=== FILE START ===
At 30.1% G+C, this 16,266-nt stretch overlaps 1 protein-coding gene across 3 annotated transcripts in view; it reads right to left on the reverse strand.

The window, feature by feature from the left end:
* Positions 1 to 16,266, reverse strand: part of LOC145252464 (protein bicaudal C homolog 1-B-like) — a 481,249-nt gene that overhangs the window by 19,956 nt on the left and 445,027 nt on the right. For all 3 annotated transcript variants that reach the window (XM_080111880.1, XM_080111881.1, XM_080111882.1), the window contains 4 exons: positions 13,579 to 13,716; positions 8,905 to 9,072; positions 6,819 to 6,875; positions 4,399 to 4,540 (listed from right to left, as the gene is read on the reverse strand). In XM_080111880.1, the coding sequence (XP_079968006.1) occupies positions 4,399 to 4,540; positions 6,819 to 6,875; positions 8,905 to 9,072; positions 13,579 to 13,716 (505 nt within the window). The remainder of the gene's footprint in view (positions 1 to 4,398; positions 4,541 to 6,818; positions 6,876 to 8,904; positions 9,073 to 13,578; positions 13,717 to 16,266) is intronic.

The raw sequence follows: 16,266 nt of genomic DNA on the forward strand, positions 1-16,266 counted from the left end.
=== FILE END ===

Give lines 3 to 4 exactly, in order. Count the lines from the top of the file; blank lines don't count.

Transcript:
* Positions 1 to 16,266, reverse strand: part of LOC145252464 (protein bicaudal C homolog 1-B-like) — a 481,249-nt gene that overhangs the window by 19,956 nt on the left and 445,027 nt on the right. For all 3 annotated transcript variants that reach the window (XM_080111880.1, XM_080111881.1, XM_080111882.1), the window contains 4 exons: positions 13,579 to 13,716; positions 8,905 to 9,072; positions 6,819 to 6,875; positions 4,399 to 4,540 (listed from right to left, as the gene is read on the reverse strand). In XM_080111880.1, the coding sequence (XP_079968006.1) occupies positions 4,399 to 4,540; positions 6,819 to 6,875; positions 8,905 to 9,072; positions 13,579 to 13,716 (505 nt within the window). The remainder of the gene's footprint in view (positions 1 to 4,398; positions 4,541 to 6,818; positions 6,876 to 8,904; positions 9,073 to 13,578; positions 13,717 to 16,266) is intronic.

The raw sequence follows: 16,266 nt of genomic DNA on the forward strand, positions 1-16,266 counted from the left end.